I’ve always been fascinated with pen & paper role playing games and with how their designers attempt to reinterpret “reality”* within frameworks of dice-based probability and interactive storytelling. There’s a balance between a group narrative of your band of heroes cinematically taking down a bunch of baddies and abstracted mechanics represented by fistfuls of polyhedrals and pages of reference tables.
Infinite Versions of the Same “Reality”
Every role playing game system has its own way of answering the basic questions in a combat encounter:
- Who gets to go first?
- Did character A hit character B?
- Based on the natures of the attack and of the defense, how badly is character B hurt (or not)?
- Does character B stay in or is taken out of the fight?
Or something along those lines with as much or as little complexity thrown in, because you’re either a detail-obsessed munchkin or just a goshdarned storyteller.
Where “Realities” Overlap and Blur
Never mind the tales of woe surrounding the much-ballyhooed Cyberpunk 2077 video game; the folks behind the CPIP (Cyberpunk Intellectual Property - I just made this up) have finally released the full version of the updated P&P RPG (pen & paper role playing game), Cyberpunk RED!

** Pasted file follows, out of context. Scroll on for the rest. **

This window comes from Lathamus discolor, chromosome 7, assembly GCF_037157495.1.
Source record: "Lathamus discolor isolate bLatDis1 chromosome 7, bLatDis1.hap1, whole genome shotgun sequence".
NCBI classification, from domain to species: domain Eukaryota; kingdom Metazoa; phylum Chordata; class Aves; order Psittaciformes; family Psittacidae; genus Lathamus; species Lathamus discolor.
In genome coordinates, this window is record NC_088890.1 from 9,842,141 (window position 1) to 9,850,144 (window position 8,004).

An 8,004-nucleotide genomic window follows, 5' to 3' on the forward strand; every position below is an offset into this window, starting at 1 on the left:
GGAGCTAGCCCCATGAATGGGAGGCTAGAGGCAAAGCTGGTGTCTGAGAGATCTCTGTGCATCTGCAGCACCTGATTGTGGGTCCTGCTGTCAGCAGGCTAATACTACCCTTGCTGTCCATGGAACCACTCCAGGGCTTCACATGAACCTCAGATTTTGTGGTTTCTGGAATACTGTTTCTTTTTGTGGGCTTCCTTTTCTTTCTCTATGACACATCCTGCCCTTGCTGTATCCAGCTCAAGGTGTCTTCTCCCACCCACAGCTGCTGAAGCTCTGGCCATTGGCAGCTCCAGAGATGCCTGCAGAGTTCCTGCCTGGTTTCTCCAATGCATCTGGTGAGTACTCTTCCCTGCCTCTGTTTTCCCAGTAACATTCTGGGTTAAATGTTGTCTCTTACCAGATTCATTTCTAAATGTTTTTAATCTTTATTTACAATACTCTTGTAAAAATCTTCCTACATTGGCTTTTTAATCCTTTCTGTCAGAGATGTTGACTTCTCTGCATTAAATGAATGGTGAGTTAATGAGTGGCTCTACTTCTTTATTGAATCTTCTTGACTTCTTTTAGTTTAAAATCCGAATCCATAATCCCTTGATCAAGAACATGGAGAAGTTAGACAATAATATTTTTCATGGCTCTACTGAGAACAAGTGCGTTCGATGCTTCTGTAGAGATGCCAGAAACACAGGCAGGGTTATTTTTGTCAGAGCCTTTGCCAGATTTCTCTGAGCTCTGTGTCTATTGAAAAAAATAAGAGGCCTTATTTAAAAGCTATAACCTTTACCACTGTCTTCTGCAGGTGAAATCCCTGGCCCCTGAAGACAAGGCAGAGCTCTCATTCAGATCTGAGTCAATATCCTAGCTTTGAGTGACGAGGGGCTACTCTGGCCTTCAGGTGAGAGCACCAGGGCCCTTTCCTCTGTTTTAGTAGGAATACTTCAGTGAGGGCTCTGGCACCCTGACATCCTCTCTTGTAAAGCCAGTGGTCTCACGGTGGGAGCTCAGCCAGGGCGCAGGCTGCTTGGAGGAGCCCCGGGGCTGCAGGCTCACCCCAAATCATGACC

Included in this thick tome detailing the personages and the histories around the quaintly dystopic world of 2040’s are rules defining how good your character is with weapons. In particular the paragraph regarding handguns stood out:
Given what I’ve been able to do at the range, on the open deck, and at competitive matches, I’d generously rate myself a Base 12, as I’m not that good (consistently, anyway) for a 14, but I’d say I’m definitely above 10. As someone pointed out, Jerry Miculek would be a Base 20 at least, along with John Wick, Madlax, and so on.
“Reality” Used to Be a Frenemy of Mine
All this made me think of other game systems that describe gun combat, from the original edition of Traveller to d20 Modern to good old Warhammer 40,000.
Trying to line up and normalize how things work (or don’t) in the real world with what someone(s) drew up with paper and dice can be a fun (if questionably useful) mental exercise. If anything, it can define goals to work towards in one’s practice and training. I think that being able to shoot a coin-sized target at 12 meters is an ultimately achievable one, so I’ll likely practice on that somewhat seriously in the near future.
“Reality” is the only word in the English language that should always be used in quotes. - thanks, Thrill Kill Kult!